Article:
• Start by cleaning out your cupboards – I went through every cupboard, both pantries and every corner of the fridge. I spent about 2 weeks making dinners deliberately from items I already had. If I didn’t want to use it, whether because it was too old, not my thing or I could never see us using it (like the 6 bottles of liquor we had leftover from our wedding 5 years ago) I’d throw it away. What are you keeping it for if you wouldn’t use it today? Do you think your misguided memory of Spaghettio’s and affinity to throw large parties is going to change?
  • Plan your menu for a manageable period of time (no more than 4 days)– For us, this meant shopping on Sat. or Sun. and planning meals through Wed. For Thursday, we could usually throw something together with what we have leftover from the week or we would do a simple can of soup. Friday then became a splurge takeout dinner. And then we were back to the weekend. This meshed with our schedule. Yours might be shopping on Tuesday night and planning through Friday, then winging it through the weekend. Sometimes we need to make a mid week run to the store, but it’s usually just a quick to get a few fresh essentials. to carry us to the next big shopping trip. We throw away less uneaten fruit and veggies by only buying as much as we can eat in a few days.
  • Use the Sale paper as inspiration, not your Shopping List – Even if we get hit by another Great Depression, chances are that you will still be able to go grocery shopping and still have the food you need to keep your family alive. Now a days we have social security, welfare, unemployment benefits, food banks and free school lunches. In 1929, they had none of these things. People literally had paychecks one day and nothing the next. So, you do not need to buy four cans of refried beans and six boxes of Rice a Roni when they are on sale. If refried beans are on sale, buy one or two cans, but only as much as you’ll eat this week. Make this a Mexican themed week and start out with 2 lbs of ground beef that you can make into Tacos one day and Nachos the next. If rice is on sale, think about Spanish Rice or Fried Rice…shop accordingly. If several items you need are on sale, great for you! If not, no sweat, buy what you need to cook your next 4 dinners.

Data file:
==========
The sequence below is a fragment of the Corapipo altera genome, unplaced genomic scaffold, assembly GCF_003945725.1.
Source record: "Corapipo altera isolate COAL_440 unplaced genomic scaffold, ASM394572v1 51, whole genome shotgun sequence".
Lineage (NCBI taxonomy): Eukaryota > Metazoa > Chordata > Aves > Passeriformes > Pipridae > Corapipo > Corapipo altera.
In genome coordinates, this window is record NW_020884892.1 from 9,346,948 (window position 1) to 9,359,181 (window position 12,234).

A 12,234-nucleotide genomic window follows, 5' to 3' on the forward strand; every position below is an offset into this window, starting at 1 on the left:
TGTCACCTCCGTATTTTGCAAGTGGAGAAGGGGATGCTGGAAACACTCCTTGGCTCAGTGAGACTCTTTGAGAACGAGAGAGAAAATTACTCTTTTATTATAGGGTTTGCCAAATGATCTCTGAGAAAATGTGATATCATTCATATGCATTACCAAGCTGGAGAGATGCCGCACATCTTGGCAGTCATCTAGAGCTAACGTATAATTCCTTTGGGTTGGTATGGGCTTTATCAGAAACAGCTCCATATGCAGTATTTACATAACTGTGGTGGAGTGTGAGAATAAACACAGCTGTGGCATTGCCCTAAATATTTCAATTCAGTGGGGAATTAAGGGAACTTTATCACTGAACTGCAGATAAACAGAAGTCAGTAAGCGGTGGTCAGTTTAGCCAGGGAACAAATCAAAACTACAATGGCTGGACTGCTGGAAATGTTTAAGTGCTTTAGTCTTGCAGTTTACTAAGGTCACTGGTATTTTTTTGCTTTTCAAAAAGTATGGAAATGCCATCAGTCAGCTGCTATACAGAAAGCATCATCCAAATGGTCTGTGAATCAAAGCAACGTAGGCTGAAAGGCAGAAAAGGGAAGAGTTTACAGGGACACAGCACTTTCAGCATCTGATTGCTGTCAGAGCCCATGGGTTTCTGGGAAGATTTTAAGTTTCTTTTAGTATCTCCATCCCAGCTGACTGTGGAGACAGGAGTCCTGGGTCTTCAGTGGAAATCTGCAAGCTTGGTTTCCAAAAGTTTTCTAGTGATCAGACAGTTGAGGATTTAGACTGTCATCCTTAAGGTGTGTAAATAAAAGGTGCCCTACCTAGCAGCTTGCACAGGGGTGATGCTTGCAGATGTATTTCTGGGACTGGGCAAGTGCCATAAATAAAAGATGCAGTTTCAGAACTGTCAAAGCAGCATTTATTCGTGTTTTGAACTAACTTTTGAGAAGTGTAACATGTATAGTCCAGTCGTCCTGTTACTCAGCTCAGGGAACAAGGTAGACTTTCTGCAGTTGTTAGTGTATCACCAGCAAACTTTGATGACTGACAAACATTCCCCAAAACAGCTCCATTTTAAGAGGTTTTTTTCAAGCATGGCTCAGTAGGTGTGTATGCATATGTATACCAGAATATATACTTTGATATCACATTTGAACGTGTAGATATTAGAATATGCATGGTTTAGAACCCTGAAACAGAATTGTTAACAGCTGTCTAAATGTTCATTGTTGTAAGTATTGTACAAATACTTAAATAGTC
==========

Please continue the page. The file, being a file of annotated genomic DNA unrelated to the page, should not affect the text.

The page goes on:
• Plan for the leftovers – For us this is usually two different dinners with one main protein. I have a hard time using a base meat for more than two dinners, both because I get bored and because I run out of ideas. But, I can usually cook enough chicken or ground beef for two dinners, and still keep some variety. This means that buying for Sunday through Wednesday is two first dinners and two leftovers, That’s two meats, not four.
  • You MUST DO Curbside Pickup – OMG, if you haven’t don’t this yet, you need to. This is the future of grocery shopping. Kroger Click List knows everything I’ve bought for the last 6 months and displays it right on the screen when I start shopping. I can quickly add items I buy every week, and selectively search for new items I need. Instead of searching the entire store for white miso for a new recipe, I just search the keywords. And finally, I am not lured in by the strategically placed endcap filled with the shiny new products they trick me into putting in my cart.

I included pictures of my cupboards and fridge these days. They look quite pitiful and I’m trying to figure out what to do with all the extra space. You’d think my counters would be empty, but alas, I haven’t gotten to this area of self improvement yet.

As I said, we also seem to be saving money with this plan. We used to spend $250-$300 each week on the big shopping trip. Then, 3 or 4 additional trips to the grocery store of $40-$60 at a time was typical. Now we spend about $150 on the main trip, and usually $15-$30 for each of 2 or 3 additional trips.

I don’t have the long term results of this experiment yet, but as I continue to have success each week preparing home cooked meals, shopping less, saving more and getting less stressed out about what’s for dinner; I can see this experiment becoming a habit and a new way of life for us.